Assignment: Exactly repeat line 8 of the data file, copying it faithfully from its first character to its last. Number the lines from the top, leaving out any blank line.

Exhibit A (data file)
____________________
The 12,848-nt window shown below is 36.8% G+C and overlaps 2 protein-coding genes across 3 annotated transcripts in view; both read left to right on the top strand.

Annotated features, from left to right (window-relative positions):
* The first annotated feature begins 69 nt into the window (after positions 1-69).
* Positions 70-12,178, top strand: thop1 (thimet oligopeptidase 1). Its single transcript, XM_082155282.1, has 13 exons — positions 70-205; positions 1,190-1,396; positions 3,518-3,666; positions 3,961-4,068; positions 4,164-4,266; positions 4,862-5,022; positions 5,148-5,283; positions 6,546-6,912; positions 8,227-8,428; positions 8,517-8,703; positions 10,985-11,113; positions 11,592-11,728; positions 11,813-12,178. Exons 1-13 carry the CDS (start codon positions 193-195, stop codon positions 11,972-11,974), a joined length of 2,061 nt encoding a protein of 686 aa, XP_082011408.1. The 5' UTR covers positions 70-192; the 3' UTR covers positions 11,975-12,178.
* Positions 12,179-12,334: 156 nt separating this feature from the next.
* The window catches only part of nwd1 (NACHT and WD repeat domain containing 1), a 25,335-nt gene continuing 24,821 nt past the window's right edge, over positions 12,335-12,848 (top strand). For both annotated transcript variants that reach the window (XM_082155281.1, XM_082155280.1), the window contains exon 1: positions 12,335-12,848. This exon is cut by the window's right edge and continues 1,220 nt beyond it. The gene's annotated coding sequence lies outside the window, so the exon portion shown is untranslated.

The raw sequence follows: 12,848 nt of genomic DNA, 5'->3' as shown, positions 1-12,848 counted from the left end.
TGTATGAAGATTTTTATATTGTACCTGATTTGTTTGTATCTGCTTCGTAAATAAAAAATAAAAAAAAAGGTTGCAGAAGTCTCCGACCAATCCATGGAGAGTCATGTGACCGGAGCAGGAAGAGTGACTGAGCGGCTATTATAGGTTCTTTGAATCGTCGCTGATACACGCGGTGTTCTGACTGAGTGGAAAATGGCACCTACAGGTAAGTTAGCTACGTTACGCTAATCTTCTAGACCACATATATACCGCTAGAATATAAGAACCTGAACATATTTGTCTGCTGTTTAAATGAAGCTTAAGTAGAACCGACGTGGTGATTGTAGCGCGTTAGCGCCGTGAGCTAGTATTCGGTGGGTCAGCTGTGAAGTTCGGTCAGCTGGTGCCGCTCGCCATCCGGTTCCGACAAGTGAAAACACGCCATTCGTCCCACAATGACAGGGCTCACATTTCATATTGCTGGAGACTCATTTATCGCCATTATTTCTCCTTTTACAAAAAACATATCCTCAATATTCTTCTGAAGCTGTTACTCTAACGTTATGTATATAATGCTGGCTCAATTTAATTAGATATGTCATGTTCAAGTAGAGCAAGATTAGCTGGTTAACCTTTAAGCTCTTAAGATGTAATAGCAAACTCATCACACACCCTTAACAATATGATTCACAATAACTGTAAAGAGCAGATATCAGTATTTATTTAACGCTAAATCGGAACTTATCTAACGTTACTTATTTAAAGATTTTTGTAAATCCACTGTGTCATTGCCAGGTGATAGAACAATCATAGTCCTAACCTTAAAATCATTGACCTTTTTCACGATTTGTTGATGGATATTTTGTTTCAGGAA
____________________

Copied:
TGTATGAAGATTTTTATATTGTACCTGATTTGTTTGTATCTGCTTCGTAAATAAAAAATAAAAAAAAAGGTTGCAGAAGTCTCCGACCAATCCATGGAGAGTCATGTGACCGGAGCAGGAAGAGTGACTGAGCGGCTATTATAGGTTCTTTGAATCGTCGCTGATACACGCGGTGTTCTGACTGAGTGGAAAATGGCACCTACAGGTAAGTTAGCTACGTTACGCTAATCTTCTAGACCACATATATACCGCTAGAATATAAGAACCTGAACATATTTGTCTGCTGTTTAAATGAAGCTTAAGTAGAACCGACGTGGTGATTGTAGCGCGTTAGCGCCGTGAGCTAGTATTCGGTGGGTCAGCTGTGAAGTTCGGTCAGCTGGTGCCGCTCGCCATCCGGTTCCGACAAGTGAAAACACGCCATTCGTCCCACAATGACAGGGCTCACATTTCATATTGCTGGAGACTCATTTATCGCCATTATTTCTCCTTTTACAAAAAACATATCCTCAATATTCTTCTGAAGCTGTTACTCTAACGTTATGTATATAATGCTGGCTCAATTTAATTAGATATGTCATGTTCAAGTAGAGCAAGATTAGCTGGTTAACCTTTAAGCTCTTAAGATGTAATAGCAAACTCATCACACACCCTTAACAATATGATTCACAATAACTGTAAAGAGCAGATATCAGTATTTATTTAACGCTAAATCGGAACTTATCTAACGTTACTTATTTAAAGATTTTTGTAAATCCACTGTGTCATTGCCAGGTGATAGAACAATCATAGTCCTAACCTTAAAATCATTGACCTTTTTCACGATTTGTTGATGGATATTTTGTTTCAGGAA